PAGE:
Mr. Lowry, who took youths off the streets of Norwalk, Conn., and into the ring as a mentor and trainer through the Police Athletic League and received numerous honors for his community service and a boxing career that encompassed the years 1939-1955, died of heart failure June 14 at Norwalk Hospital. The longtime Norwalk resident was 90.
"I considered him to be a boxing treasure, one of the last links to boxing's great golden age of talent, activity and popularity,’’ said boxing historian Mike Silver, who interviewed Mr. Lowry five years ago for the book, "The Arc of Boxing: The Rise and Decline of the Sweet Science." "One of his best performances was in 1952 in St. Paul against light heavyweight champion Joey Maxim in a non-title bout and Ted was robbed of a decision he clearly deserved to win. Maxim's next fight was against the great Sugar Ray Robinson. There was no way Ted was going to get the decision."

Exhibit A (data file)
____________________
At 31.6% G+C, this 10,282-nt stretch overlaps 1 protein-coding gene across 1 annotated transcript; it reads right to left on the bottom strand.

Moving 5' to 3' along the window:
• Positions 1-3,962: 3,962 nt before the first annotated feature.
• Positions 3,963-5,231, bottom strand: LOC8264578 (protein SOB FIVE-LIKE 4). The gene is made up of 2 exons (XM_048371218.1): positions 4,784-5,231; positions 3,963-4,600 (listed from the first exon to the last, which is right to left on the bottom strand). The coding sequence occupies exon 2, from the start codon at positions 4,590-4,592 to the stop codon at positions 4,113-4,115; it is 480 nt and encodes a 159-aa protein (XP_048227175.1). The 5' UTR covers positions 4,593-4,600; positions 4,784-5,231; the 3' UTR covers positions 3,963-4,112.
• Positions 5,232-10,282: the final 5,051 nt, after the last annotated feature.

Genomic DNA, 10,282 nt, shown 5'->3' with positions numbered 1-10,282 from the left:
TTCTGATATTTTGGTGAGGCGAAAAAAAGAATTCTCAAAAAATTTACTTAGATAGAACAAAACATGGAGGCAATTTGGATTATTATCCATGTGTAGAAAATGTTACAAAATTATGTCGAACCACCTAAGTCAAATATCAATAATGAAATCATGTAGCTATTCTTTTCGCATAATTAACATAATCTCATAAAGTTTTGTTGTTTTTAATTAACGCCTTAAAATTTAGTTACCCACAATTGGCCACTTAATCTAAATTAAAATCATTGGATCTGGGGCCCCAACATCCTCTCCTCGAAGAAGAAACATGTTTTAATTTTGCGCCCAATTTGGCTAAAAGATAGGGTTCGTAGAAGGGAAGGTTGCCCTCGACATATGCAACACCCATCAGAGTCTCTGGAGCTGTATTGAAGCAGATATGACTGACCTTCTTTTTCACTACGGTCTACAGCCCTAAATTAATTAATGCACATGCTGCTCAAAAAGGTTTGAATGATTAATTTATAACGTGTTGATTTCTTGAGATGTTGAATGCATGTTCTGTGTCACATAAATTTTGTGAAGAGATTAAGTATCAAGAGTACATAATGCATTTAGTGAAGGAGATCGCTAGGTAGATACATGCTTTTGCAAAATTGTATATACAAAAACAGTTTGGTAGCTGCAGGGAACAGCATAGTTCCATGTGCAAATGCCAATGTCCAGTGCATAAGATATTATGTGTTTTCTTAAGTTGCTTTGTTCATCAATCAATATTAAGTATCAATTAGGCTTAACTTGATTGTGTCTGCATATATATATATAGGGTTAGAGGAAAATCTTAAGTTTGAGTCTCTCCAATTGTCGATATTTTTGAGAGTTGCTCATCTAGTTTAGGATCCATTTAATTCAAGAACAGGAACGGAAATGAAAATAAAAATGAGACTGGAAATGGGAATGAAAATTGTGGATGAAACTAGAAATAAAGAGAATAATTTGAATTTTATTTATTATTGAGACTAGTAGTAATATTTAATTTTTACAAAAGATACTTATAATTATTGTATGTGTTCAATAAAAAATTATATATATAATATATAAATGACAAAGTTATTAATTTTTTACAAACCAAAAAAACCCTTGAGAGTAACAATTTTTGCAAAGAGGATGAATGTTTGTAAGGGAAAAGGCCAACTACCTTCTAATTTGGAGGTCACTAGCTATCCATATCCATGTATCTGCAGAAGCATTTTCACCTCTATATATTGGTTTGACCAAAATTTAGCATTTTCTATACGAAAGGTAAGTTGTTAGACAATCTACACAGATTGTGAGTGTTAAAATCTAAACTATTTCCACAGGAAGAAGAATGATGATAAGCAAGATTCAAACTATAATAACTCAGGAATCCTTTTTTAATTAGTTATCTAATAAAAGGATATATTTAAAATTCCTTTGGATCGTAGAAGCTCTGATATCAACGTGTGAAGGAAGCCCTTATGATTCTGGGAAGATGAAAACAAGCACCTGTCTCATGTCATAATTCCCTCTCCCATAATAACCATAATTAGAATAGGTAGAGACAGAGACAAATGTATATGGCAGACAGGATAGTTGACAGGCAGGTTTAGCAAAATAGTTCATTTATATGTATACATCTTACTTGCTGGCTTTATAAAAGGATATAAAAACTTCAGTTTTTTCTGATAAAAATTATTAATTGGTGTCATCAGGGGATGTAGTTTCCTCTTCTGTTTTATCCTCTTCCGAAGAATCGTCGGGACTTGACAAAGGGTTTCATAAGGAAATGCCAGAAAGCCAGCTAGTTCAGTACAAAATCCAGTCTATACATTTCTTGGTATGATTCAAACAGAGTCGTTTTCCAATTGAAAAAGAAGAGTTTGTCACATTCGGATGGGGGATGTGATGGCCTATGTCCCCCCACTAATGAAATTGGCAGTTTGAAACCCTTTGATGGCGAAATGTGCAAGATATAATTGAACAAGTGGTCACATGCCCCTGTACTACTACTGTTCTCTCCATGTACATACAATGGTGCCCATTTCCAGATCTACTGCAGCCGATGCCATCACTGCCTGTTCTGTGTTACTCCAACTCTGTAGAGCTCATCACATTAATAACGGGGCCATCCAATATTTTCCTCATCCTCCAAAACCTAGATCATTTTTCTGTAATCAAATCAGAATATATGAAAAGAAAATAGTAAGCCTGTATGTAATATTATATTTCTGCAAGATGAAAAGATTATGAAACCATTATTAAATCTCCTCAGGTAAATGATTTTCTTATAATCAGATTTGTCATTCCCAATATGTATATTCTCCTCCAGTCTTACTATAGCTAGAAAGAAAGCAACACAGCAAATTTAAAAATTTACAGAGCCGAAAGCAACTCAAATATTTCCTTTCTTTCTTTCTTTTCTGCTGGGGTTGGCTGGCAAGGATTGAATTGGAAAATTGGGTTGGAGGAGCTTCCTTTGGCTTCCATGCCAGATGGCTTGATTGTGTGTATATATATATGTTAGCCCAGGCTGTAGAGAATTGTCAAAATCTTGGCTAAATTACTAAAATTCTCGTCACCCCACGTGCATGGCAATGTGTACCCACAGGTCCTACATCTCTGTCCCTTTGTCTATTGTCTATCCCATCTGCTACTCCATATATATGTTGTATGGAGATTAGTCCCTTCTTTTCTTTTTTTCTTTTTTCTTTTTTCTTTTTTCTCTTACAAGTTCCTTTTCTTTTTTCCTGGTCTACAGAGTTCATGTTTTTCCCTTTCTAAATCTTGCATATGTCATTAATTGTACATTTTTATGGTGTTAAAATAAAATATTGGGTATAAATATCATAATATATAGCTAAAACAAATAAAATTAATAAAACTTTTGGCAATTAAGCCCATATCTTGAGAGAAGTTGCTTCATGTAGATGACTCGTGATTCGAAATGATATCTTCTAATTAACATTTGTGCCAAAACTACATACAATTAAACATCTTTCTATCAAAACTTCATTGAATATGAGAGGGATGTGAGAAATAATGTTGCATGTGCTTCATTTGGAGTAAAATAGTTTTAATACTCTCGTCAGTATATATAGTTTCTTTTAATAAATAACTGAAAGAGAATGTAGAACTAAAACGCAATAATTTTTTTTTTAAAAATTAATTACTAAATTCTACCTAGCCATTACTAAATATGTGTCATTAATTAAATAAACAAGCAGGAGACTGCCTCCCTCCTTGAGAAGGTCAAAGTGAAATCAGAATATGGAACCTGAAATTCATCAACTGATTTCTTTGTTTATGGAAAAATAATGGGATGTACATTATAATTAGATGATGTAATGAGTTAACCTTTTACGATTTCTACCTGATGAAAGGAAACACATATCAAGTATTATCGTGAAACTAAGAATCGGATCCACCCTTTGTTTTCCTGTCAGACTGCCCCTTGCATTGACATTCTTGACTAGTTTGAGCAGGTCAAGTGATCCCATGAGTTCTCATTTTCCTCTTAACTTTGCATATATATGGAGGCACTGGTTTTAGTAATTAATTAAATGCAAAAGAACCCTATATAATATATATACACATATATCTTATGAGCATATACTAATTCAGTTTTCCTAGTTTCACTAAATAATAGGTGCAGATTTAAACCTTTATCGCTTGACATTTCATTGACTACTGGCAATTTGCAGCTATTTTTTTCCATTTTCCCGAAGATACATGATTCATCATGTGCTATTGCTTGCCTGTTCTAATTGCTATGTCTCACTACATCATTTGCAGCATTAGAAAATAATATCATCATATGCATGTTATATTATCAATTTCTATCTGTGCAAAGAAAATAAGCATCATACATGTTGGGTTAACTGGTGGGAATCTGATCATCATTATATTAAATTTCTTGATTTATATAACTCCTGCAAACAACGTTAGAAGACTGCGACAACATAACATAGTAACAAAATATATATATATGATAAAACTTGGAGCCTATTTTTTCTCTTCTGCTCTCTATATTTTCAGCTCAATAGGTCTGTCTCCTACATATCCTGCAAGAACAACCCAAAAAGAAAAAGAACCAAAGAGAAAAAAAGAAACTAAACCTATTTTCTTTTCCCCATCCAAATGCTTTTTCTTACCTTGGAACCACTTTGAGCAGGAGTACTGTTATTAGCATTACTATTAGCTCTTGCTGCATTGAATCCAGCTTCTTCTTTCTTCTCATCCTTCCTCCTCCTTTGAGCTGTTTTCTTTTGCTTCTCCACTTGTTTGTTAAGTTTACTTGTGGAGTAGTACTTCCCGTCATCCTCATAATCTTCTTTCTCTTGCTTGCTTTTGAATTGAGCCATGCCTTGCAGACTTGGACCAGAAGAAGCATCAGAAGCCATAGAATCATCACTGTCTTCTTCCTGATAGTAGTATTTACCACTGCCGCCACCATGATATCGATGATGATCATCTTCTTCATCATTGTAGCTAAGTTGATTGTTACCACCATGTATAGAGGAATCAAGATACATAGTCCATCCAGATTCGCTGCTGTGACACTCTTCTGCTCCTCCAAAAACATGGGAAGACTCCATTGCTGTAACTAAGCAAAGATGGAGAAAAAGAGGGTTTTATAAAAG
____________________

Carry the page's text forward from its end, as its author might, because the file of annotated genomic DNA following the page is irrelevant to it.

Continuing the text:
A New England light heavyweight and heavyweight champion who fought out of New Bedford in the early 1940's, Mr. Lowry established the High-Low Forms and Foundations construction company after his retirement from boxing. Until last year, along with his wife of 46 years, Alice (Johnson), he was a bus monitor for the Colytown Elementary School in Westport, Conn.
"My dad never quit on anything in his life and whatever he did, he did it well," said Mr. Lowry’s son, Wayne, of Waterbury, Conn. "He enjoyed people, especially the youths and he was very outgoing, the kind of person who could just light up a room."